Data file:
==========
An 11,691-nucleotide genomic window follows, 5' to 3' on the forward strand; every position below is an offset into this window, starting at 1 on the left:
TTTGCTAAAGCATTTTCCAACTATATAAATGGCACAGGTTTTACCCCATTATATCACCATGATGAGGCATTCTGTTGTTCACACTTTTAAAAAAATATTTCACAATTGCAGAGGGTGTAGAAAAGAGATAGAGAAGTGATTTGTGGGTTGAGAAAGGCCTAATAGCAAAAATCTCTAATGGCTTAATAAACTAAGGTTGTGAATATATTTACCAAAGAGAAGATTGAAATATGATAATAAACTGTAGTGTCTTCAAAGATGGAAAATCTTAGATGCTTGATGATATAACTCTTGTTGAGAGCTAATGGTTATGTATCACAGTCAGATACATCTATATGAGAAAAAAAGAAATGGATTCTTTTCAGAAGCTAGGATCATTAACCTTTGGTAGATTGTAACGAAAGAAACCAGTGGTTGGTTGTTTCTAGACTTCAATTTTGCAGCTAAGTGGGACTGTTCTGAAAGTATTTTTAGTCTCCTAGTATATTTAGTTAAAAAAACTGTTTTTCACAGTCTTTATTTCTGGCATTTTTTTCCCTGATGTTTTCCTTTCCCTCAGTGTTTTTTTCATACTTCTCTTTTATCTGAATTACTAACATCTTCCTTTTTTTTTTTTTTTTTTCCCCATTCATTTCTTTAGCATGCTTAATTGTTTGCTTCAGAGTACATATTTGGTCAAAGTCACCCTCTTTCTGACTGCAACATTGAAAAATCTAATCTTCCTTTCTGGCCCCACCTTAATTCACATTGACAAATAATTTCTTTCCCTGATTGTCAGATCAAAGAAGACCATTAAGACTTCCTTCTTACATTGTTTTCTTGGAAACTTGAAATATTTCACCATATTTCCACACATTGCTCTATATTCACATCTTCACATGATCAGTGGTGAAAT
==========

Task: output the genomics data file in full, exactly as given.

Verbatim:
An 11,691-nucleotide genomic window follows, 5' to 3' on the forward strand; every position below is an offset into this window, starting at 1 on the left:
TTTGCTAAAGCATTTTCCAACTATATAAATGGCACAGGTTTTACCCCATTATATCACCATGATGAGGCATTCTGTTGTTCACACTTTTAAAAAAATATTTCACAATTGCAGAGGGTGTAGAAAAGAGATAGAGAAGTGATTTGTGGGTTGAGAAAGGCCTAATAGCAAAAATCTCTAATGGCTTAATAAACTAAGGTTGTGAATATATTTACCAAAGAGAAGATTGAAATATGATAATAAACTGTAGTGTCTTCAAAGATGGAAAATCTTAGATGCTTGATGATATAACTCTTGTTGAGAGCTAATGGTTATGTATCACAGTCAGATACATCTATATGAGAAAAAAAGAAATGGATTCTTTTCAGAAGCTAGGATCATTAACCTTTGGTAGATTGTAACGAAAGAAACCAGTGGTTGGTTGTTTCTAGACTTCAATTTTGCAGCTAAGTGGGACTGTTCTGAAAGTATTTTTAGTCTCCTAGTATATTTAGTTAAAAAAACTGTTTTTCACAGTCTTTATTTCTGGCATTTTTTTCCCTGATGTTTTCCTTTCCCTCAGTGTTTTTTTCATACTTCTCTTTTATCTGAATTACTAACATCTTCCTTTTTTTTTTTTTTTTTTCCCCATTCATTTCTTTAGCATGCTTAATTGTTTGCTTCAGAGTACATATTTGGTCAAAGTCACCCTCTTTCTGACTGCAACATTGAAAAATCTAATCTTCCTTTCTGGCCCCACCTTAATTCACATTGACAAATAATTTCTTTCCCTGATTGTCAGATCAAAGAAGACCATTAAGACTTCCTTCTTACATTGTTTTCTTGGAAACTTGAAATATTTCACCATATTTCCACACATTGCTCTATATTCACATCTTCACATGATCAGTGGTGAAAT